Traditional lubricant pump gear trains power the lubricant pump such that lubricant flow is provided when the fan shaft 45 (FIG. 1) moves in one direction. It has been determined that airflow can cause the fan shaft 45 to rotate in an opposite direction (windmill) and thereby not provide the desired lubricant flow to the geared architecture 48. In such instances, it is required to provide a brake or other mechanism to prevent back driving of the geared architecture 48. However, such mechanisms are undesirable as they are cumbersome and can hinder desired maintenance operations. The example system provides for driving of the lubricant pump 72 in a common direction 118 regardless of which direction the fan drive shaft is being rotated.

Referring to FIGS. 4 and 5, the example shaft gear 64 is shown rotated in a second direction 70 that is opposite from the first direction 68 illustrated in FIGS. 2 and 3. Rotation of the shaft gear 64 and the direction 70 results in rotation of the primary gear 90 in a direction counter to that which would cause engagement with the primary shaft 92. Accordingly, the primary gear 90 will rotate about the primary gear shaft 92 but not transmit that torque to the primary gear shaft 92. The primary clutch 96 will allow rotation of the primary gear 90 but not transmit that torque to the primary gear shaft 92. The primary gear will drive the first reversing gear 104 to in turn drive the reversing gear shaft 110. The reversing clutch 112 will engage the reversing gear shaft 110 in this direction and thereby torque will be transferred between the reversing gear shaft 110 and the second reversing gear 106.

The transmission of the torque between the shaft 110 and the reversing gear 106 will result in torque transmission through the reversing idler gear 108 and thereby further communication of torque through the pinion gear 98. As appreciated, the pinion gear 98 will rotate in a direction that provides rotation of the pump shaft gear 100 in the common direction 118 and thereby result in the lubricant pump generating the desired lubricant flow 84 to the geared architecture 48. Moreover, in an alternate embodiment, through a specific gear ratio between the primary gear 90 and the first reversing gear 104, reverse rotation of the fan drive gear 64 can result in a faster rotation of the pump shaft gear 100 and thereby an increased operating lubricant flow 84 generated by the lubricant pump 72.

In this example, the lubricant pump 72 may be one of a gear pump, gear rotor pump and a vane pump. Moreover the lubricant pump could be of any configuration known in the art. Moreover, with the example input gear train providing a common rotation of the pump shaft gear 100 the lubricant pump 72 is not required to have complicated lubricant passage, flow bypass or their valves to compensate for reverse operations generated by rotation of the input gear train.

Referring to FIG. 6 with continued reference to FIGS. 3 and 5, the in an embodiment, primary clutch 96 and reversing clutch 112 are overrunning clutch designs utilizing a sprag configuration. An example sprag clutch comprises an inner race 120 and outer race 122 separated by an annular space 126. Within the annular space 126 are a plurality of sprags 124. The sprags 124 are shaped such that they transmit power between the inner race 120 and outer race 122 when rotating in one direction and allow independent rotation between the two races 120, 122 when rotated in an opposite direction. Accordingly, the sprag clutch design provides for the selective coupling between the inner race 120 and the outer race 122 that is utilized to transmit torque between in one desired direction. It should be appreciated that although a sprag clutch is disclosed other clutch configurations can be utilized and are within the contemplation of this disclosure.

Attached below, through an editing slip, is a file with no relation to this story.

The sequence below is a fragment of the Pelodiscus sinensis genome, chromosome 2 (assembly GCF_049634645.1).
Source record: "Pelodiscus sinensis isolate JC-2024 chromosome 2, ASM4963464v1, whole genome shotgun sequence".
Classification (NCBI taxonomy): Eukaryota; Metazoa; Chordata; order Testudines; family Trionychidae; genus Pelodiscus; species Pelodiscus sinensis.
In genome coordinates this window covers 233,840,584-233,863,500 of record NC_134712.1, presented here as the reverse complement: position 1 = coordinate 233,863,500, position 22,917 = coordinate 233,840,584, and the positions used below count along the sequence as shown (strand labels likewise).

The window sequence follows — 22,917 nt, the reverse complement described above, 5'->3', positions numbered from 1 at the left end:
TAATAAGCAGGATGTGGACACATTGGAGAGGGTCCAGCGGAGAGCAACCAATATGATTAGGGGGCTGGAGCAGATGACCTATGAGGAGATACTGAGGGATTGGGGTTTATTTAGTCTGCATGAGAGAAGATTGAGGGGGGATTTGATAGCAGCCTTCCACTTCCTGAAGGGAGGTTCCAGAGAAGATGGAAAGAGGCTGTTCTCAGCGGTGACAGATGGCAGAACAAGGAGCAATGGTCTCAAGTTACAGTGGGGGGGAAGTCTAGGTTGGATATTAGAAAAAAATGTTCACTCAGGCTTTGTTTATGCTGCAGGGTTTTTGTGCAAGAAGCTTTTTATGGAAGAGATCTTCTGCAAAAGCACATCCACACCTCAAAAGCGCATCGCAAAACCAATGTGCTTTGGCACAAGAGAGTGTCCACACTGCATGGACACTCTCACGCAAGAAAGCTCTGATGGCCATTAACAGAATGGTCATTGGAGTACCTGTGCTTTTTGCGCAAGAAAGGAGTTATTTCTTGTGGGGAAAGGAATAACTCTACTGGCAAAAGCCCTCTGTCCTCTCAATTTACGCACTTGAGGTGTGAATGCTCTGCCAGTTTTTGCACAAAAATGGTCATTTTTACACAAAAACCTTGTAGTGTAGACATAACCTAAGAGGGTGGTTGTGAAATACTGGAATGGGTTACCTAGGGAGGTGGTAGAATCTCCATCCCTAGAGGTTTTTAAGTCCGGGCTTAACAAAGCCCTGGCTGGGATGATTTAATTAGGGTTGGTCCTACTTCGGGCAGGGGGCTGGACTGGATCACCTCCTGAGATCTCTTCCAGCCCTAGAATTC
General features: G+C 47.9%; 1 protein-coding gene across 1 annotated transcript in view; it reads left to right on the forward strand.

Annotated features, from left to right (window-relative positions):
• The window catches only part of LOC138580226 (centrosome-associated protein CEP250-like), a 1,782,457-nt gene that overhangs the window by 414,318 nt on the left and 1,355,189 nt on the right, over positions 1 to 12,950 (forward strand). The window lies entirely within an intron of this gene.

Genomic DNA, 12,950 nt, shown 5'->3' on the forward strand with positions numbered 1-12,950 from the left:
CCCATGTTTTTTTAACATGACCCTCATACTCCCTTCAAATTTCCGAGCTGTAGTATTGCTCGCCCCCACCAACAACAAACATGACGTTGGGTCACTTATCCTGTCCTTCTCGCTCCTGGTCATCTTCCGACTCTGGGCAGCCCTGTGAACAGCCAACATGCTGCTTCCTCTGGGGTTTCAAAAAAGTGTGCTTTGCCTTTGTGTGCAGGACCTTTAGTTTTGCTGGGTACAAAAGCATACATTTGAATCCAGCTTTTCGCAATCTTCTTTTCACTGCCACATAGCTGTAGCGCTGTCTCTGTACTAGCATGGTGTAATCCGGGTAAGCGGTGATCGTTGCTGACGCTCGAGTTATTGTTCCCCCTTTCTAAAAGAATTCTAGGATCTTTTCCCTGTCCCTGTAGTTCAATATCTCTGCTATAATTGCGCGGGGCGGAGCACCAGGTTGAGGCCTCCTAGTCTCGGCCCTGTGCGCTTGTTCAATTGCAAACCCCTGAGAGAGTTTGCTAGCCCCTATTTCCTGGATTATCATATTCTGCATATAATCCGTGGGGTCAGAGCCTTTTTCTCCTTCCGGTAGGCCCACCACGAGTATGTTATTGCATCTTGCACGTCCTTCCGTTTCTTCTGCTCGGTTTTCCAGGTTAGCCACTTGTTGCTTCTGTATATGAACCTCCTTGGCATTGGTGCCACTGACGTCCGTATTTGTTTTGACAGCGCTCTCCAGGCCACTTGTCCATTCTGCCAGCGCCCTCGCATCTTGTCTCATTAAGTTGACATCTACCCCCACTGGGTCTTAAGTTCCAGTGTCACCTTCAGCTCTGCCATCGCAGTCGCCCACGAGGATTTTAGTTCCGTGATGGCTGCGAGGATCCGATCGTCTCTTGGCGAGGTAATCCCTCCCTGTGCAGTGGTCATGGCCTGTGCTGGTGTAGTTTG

Accordingly, the example input drive train 66 provides for lubricant flow to the geared architecture 48 regardless of the direction in which the fan 42 and thereby the shaft gear 64 is rotating. The resulting common direction or rotation provided to the lubricant pump 72 reduces complexity and provides for the use of lubricant pumps of many different configurations. Moreover, the lubricant supply to the geared architecture 48 prevents premature wear of specific load bearing parts such as the journal bearings 80 the support the gears.

Although an example embodiment has been disclosed, a worker of ordinary skill in this art would recognize that certain modifications would come within the scope of this disclosure. Furthermore, although the embodiments herein disclosed include applications specific to gas turbine engines, it would be understood that in other embodiments the lubrication system may be implement on any gear system that requires lubrication while rotating in different directions, such as e.g. automobiles, wind turbines, hydro turbines, and other gear systems.

Claims (17)

What is claimed is:
1. A gas turbine engine comprising: a fan section including a shaft gear disposed on a fan shaft rotatable about an axis; a fan drive gear system driving the fan shaft; a lubrication pump configured to supply a lubricant flow to the fan drive gear system; and a gear train coupled to the shaft gear and configured to drive the lubrication pump in a first direction responsive to rotation of the shaft gear in both the first direction and a second direction, the gear train having a primary gear driven by the shaft gear, the primary gear driving a pinion gear that drives a pump shaft gear when rotating in the first direction and a first reverse gear that drives a reverse idler gear that drives the pump shaft gear when the shaft gear rotates in the second direction.